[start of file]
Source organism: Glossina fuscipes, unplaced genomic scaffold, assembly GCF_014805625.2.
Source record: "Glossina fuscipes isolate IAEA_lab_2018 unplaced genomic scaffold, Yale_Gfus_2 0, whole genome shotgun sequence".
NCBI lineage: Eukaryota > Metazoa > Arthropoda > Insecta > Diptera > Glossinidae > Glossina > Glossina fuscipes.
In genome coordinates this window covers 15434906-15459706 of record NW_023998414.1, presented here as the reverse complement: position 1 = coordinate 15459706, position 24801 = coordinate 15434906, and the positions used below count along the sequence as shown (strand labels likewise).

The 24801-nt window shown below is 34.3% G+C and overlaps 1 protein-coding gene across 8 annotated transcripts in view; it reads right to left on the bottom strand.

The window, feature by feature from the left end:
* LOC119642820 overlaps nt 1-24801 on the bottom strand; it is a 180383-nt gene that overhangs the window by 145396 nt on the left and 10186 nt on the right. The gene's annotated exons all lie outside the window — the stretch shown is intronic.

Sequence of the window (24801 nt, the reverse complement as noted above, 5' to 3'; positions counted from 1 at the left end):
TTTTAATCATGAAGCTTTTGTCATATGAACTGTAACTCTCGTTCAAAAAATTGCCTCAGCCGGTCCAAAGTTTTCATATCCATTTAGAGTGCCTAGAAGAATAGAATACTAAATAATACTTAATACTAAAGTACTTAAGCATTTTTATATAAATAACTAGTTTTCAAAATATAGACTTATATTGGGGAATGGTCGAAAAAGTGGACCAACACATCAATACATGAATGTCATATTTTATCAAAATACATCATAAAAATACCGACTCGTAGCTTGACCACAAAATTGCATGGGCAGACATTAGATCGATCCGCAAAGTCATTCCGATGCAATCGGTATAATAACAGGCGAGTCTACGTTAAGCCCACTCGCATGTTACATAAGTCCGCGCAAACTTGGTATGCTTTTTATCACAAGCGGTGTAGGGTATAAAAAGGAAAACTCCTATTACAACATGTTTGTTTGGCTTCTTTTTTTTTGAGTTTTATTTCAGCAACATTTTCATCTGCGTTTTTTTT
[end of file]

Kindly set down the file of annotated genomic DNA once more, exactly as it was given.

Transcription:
Source organism: Glossina fuscipes, unplaced genomic scaffold, assembly GCF_014805625.2.
Source record: "Glossina fuscipes isolate IAEA_lab_2018 unplaced genomic scaffold, Yale_Gfus_2 0, whole genome shotgun sequence".
NCBI lineage: Eukaryota > Metazoa > Arthropoda > Insecta > Diptera > Glossinidae > Glossina > Glossina fuscipes.
In genome coordinates this window covers 15434906-15459706 of record NW_023998414.1, presented here as the reverse complement: position 1 = coordinate 15459706, position 24801 = coordinate 15434906, and the positions used below count along the sequence as shown (strand labels likewise).

The 24801-nt window shown below is 34.3% G+C and overlaps 1 protein-coding gene across 8 annotated transcripts in view; it reads right to left on the bottom strand.

The window, feature by feature from the left end:
* LOC119642820 overlaps nt 1-24801 on the bottom strand; it is a 180383-nt gene that overhangs the window by 145396 nt on the left and 10186 nt on the right. The gene's annotated exons all lie outside the window — the stretch shown is intronic.

Sequence of the window (24801 nt, the reverse complement as noted above, 5' to 3'; positions counted from 1 at the left end):
TTTTAATCATGAAGCTTTTGTCATATGAACTGTAACTCTCGTTCAAAAAATTGCCTCAGCCGGTCCAAAGTTTTCATATCCATTTAGAGTGCCTAGAAGAATAGAATACTAAATAATACTTAATACTAAAGTACTTAAGCATTTTTATATAAATAACTAGTTTTCAAAATATAGACTTATATTGGGGAATGGTCGAAAAAGTGGACCAACACATCAATACATGAATGTCATATTTTATCAAAATACATCATAAAAATACCGACTCGTAGCTTGACCACAAAATTGCATGGGCAGACATTAGATCGATCCGCAAAGTCATTCCGATGCAATCGGTATAATAACAGGCGAGTCTACGTTAAGCCCACTCGCATGTTACATAAGTCCGCGCAAACTTGGTATGCTTTTTATCACAAGCGGTGTAGGGTATAAAAAGGAAAACTCCTATTACAACATGTTTGTTTGGCTTCTTTTTTTTTGAGTTTTATTTCAGCAACATTTTCATCTGCGTTTTTTTT